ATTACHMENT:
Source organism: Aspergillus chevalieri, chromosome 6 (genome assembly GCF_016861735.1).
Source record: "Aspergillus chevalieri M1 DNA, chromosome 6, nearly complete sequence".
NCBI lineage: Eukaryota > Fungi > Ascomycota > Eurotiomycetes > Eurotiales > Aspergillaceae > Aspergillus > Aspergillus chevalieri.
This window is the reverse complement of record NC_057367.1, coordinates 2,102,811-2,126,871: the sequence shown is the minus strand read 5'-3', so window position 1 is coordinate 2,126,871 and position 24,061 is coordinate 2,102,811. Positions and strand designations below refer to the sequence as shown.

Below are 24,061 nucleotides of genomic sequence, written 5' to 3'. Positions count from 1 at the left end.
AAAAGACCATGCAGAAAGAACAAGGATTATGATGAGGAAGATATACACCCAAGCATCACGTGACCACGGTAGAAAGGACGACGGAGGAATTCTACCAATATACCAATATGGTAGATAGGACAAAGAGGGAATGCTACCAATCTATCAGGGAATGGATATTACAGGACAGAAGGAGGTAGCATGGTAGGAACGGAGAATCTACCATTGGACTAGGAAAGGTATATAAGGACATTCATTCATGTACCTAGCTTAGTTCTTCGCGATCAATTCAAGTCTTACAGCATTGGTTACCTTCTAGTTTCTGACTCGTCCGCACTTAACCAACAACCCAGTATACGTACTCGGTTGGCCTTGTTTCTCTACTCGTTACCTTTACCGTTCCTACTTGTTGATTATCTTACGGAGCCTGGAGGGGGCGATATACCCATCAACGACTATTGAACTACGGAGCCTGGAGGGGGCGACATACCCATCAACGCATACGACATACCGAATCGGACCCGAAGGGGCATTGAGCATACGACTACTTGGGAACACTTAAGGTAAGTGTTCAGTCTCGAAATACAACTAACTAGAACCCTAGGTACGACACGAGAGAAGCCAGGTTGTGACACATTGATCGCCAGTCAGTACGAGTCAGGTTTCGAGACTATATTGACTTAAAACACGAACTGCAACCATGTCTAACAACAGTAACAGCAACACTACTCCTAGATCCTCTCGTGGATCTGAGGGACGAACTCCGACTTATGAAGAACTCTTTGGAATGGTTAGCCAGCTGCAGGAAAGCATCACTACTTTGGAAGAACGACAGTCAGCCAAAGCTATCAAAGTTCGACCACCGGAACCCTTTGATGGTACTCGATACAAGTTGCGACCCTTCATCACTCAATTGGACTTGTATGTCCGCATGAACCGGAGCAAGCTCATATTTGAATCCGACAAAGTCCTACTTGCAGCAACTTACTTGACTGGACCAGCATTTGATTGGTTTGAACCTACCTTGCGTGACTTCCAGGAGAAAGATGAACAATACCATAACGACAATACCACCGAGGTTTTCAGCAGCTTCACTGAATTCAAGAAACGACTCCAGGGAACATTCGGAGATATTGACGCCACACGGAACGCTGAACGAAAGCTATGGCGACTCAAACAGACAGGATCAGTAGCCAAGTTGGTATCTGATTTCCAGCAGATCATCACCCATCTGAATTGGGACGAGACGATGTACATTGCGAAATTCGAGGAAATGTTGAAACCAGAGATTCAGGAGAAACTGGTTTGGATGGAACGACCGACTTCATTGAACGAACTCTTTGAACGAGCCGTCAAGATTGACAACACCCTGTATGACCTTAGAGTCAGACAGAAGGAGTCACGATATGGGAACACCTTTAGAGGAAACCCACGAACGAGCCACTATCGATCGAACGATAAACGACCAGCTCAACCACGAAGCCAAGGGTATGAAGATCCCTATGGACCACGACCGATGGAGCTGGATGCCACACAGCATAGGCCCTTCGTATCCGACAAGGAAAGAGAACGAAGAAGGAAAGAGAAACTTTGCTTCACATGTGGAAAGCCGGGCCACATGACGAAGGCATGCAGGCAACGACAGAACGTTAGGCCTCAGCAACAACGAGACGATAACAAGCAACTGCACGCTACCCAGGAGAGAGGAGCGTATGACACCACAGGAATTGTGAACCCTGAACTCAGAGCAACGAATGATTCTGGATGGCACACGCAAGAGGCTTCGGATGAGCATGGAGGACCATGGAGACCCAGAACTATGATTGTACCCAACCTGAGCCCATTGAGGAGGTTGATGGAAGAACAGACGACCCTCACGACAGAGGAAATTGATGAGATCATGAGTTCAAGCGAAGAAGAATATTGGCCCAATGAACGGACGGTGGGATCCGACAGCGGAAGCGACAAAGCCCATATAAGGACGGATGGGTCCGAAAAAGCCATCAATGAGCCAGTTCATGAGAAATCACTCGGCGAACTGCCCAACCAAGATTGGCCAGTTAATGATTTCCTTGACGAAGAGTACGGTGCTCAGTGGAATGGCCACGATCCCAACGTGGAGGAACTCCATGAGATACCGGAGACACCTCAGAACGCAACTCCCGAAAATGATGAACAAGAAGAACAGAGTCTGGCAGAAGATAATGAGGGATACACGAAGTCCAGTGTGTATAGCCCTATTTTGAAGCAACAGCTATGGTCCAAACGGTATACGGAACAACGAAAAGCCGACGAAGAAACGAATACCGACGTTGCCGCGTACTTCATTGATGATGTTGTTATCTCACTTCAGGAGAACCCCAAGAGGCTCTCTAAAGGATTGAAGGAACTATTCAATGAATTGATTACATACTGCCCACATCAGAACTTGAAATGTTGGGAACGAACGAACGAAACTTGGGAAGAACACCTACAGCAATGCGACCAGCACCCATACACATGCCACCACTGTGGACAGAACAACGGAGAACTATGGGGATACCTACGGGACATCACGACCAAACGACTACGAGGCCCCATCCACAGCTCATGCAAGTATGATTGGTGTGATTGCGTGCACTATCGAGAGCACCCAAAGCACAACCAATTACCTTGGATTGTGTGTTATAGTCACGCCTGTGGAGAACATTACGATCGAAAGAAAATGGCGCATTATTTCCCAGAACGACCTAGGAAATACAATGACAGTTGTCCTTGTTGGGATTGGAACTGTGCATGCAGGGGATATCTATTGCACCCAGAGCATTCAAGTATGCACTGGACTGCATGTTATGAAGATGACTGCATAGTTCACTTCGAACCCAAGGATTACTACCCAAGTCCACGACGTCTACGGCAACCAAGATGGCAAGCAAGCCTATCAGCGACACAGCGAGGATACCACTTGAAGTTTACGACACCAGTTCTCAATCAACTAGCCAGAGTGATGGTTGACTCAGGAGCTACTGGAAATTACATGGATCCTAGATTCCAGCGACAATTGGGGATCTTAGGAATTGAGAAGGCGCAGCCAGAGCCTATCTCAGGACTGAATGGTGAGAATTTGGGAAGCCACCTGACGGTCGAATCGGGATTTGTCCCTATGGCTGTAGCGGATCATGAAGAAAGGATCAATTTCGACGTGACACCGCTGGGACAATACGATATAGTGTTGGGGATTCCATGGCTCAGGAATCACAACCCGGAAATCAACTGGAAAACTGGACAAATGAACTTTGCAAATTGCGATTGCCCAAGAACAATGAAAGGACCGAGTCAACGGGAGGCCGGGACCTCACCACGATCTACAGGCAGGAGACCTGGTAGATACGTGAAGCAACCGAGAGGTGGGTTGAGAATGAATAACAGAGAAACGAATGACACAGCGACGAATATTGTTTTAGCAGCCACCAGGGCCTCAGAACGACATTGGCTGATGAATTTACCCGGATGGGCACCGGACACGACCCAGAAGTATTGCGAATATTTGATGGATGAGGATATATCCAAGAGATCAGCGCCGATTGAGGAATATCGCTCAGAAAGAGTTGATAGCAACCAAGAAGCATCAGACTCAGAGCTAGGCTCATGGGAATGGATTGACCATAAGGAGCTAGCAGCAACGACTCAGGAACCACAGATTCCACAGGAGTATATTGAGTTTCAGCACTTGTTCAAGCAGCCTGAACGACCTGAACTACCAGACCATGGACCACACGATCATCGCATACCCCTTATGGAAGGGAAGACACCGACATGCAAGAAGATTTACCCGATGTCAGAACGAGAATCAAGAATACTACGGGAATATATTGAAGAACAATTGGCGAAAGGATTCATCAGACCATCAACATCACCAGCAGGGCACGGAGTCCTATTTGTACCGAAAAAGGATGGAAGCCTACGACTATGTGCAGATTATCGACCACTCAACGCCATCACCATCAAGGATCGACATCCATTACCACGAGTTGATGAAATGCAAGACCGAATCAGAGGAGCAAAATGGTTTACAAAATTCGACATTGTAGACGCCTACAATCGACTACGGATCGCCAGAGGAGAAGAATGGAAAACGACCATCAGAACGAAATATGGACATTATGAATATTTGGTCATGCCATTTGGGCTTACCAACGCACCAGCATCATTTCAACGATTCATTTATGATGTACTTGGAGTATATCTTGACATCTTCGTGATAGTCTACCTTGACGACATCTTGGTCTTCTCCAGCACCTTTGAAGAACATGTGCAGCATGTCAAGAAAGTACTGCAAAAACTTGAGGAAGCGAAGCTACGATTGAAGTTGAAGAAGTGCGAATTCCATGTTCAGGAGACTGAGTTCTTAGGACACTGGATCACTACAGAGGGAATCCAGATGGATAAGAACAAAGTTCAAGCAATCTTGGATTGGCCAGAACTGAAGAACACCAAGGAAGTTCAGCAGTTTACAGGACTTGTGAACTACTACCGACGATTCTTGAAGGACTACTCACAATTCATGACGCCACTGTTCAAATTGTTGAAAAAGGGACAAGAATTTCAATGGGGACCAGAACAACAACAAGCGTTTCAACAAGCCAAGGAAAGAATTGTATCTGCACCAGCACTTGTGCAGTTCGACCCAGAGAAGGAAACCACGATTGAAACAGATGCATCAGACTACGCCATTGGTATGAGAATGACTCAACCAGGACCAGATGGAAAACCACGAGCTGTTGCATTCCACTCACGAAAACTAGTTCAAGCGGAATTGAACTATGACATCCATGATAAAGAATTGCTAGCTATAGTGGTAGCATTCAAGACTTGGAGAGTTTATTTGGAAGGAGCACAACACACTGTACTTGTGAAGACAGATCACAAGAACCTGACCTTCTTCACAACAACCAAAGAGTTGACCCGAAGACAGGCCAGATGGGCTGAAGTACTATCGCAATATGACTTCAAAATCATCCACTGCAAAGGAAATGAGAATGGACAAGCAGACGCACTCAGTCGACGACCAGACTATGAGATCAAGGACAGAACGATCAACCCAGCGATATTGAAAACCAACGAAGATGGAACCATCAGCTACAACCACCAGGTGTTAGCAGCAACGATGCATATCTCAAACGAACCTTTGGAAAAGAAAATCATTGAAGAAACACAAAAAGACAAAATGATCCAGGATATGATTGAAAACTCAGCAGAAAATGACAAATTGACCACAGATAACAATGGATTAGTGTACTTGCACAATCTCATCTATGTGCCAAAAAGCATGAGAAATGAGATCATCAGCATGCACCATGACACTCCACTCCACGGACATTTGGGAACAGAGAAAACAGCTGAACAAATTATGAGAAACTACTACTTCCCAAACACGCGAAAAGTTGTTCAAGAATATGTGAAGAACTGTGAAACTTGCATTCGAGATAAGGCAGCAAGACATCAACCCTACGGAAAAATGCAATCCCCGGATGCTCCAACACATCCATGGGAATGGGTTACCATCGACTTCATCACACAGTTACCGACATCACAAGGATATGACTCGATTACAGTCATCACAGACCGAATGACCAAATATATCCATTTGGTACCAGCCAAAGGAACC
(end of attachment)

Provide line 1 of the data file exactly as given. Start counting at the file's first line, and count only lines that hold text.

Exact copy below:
Source organism: Aspergillus chevalieri, chromosome 6 (genome assembly GCF_016861735.1).